Bones dated to 40,000 years ago show species may have died out in Belgium species co-existed
Scottish independence: The new Scots who hold fate of the UK in their hands

The new Scots who hold fate of the UK in their hands

Scotland’s immigrants are as passionate about the future of their adopted nation as anyone else
Britain's ugliest buildings: Which monstrosities should be nominated for the Dead Prize?

Blight club: Britain's ugliest buildings

Following the architect Cameron Sinclair's introduction of the Dead Prize, an award for ugly buildings, John Rentoul reflects on some of the biggest blots on the UK landscape
eBay's enduring appeal: Online auction site is still the UK's most popular e-commerce retailer

eBay's enduring appeal

The online auction site is still the UK's most popular e-commerce site
Culture Minister Ed Vaizey: ‘lack of ethnic minority and black faces on TV is weird’

'Lack of ethnic minority and black faces on TV is weird'

Culture Minister Ed Vaizey calls for immediate action to address the problem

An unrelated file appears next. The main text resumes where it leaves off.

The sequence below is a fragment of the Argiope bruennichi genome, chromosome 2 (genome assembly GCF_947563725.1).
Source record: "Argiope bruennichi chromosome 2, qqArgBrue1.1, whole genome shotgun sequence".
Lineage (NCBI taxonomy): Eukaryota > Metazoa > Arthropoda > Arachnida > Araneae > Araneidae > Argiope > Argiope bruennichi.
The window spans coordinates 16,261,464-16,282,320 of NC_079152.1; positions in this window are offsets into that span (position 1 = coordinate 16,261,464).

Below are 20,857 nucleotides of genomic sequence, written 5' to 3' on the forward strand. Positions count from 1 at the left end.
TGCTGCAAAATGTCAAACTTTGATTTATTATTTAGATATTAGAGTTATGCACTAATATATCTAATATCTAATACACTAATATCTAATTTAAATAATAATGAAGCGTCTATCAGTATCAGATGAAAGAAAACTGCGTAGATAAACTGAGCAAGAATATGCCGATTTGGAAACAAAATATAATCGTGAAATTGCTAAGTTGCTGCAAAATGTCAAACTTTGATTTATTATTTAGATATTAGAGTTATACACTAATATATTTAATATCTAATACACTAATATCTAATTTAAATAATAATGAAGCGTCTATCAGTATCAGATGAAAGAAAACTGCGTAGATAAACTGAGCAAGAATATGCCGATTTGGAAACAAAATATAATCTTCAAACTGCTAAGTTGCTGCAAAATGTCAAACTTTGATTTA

Artist Olafur Eliasson's latest large-scale works are inspired by the paintings of JMW Turner

Magic circles: Artist Olafur Eliasson

Eliasson's works will go alongside a new exhibition of JMW Turner at Tate Britain. He tells Jay Merrick why the paintings of his hero are ripe for reinvention
Josephine Dickinson: 'A cochlear implant helped me to discover a new world of sound'

Josephine Dickinson: 'How I discovered a new world of sound'

After going deaf as a child, musician and poet Josephine Dickinson made do with a hearing aid for five decades. Then she had a cochlear implant - and everything changed
Greggs Google fail: Was the bakery's response to its logo mishap a stroke of marketing genius?